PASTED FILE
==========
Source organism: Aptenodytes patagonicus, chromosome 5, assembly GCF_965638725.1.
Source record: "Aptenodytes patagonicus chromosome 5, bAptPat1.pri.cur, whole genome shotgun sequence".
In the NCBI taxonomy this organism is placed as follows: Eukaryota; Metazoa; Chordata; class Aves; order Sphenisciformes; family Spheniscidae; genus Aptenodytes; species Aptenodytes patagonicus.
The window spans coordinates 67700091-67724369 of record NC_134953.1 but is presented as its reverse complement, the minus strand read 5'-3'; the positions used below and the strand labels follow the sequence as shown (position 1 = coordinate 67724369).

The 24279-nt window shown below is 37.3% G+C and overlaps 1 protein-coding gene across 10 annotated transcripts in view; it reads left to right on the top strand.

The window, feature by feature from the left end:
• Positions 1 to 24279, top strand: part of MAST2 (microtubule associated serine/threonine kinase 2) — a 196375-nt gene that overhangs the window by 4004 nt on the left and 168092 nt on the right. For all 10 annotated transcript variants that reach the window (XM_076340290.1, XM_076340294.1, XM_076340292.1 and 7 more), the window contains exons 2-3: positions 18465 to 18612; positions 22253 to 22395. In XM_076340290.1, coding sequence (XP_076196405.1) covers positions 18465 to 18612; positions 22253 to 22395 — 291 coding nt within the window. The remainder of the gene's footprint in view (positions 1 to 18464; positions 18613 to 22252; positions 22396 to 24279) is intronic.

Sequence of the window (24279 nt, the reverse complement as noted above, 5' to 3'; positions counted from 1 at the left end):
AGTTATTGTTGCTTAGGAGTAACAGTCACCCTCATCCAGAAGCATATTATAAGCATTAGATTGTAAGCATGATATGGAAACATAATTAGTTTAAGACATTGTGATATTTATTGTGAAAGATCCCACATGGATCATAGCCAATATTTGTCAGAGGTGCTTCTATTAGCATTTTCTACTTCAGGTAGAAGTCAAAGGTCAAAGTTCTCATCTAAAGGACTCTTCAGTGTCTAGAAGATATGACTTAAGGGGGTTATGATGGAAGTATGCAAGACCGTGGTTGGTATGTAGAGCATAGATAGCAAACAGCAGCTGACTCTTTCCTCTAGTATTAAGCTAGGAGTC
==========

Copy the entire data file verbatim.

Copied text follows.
Source organism: Aptenodytes patagonicus, chromosome 5, assembly GCF_965638725.1.
Source record: "Aptenodytes patagonicus chromosome 5, bAptPat1.pri.cur, whole genome shotgun sequence".
In the NCBI taxonomy this organism is placed as follows: Eukaryota; Metazoa; Chordata; class Aves; order Sphenisciformes; family Spheniscidae; genus Aptenodytes; species Aptenodytes patagonicus.
The window spans coordinates 67700091-67724369 of record NC_134953.1 but is presented as its reverse complement, the minus strand read 5'-3'; the positions used below and the strand labels follow the sequence as shown (position 1 = coordinate 67724369).

The 24279-nt window shown below is 37.3% G+C and overlaps 1 protein-coding gene across 10 annotated transcripts in view; it reads left to right on the top strand.

The window, feature by feature from the left end:
• Positions 1 to 24279, top strand: part of MAST2 (microtubule associated serine/threonine kinase 2) — a 196375-nt gene that overhangs the window by 4004 nt on the left and 168092 nt on the right. For all 10 annotated transcript variants that reach the window (XM_076340290.1, XM_076340294.1, XM_076340292.1 and 7 more), the window contains exons 2-3: positions 18465 to 18612; positions 22253 to 22395. In XM_076340290.1, coding sequence (XP_076196405.1) covers positions 18465 to 18612; positions 22253 to 22395 — 291 coding nt within the window. The remainder of the gene's footprint in view (positions 1 to 18464; positions 18613 to 22252; positions 22396 to 24279) is intronic.

Sequence of the window (24279 nt, the reverse complement as noted above, 5' to 3'; positions counted from 1 at the left end):
AGTTATTGTTGCTTAGGAGTAACAGTCACCCTCATCCAGAAGCATATTATAAGCATTAGATTGTAAGCATGATATGGAAACATAATTAGTTTAAGACATTGTGATATTTATTGTGAAAGATCCCACATGGATCATAGCCAATATTTGTCAGAGGTGCTTCTATTAGCATTTTCTACTTCAGGTAGAAGTCAAAGGTCAAAGTTCTCATCTAAAGGACTCTTCAGTGTCTAGAAGATATGACTTAAGGGGGTTATGATGGAAGTATGCAAGACCGTGGTTGGTATGTAGAGCATAGATAGCAAACAGCAGCTGACTCTTTCCTCTAGTATTAAGCTAGGAGTC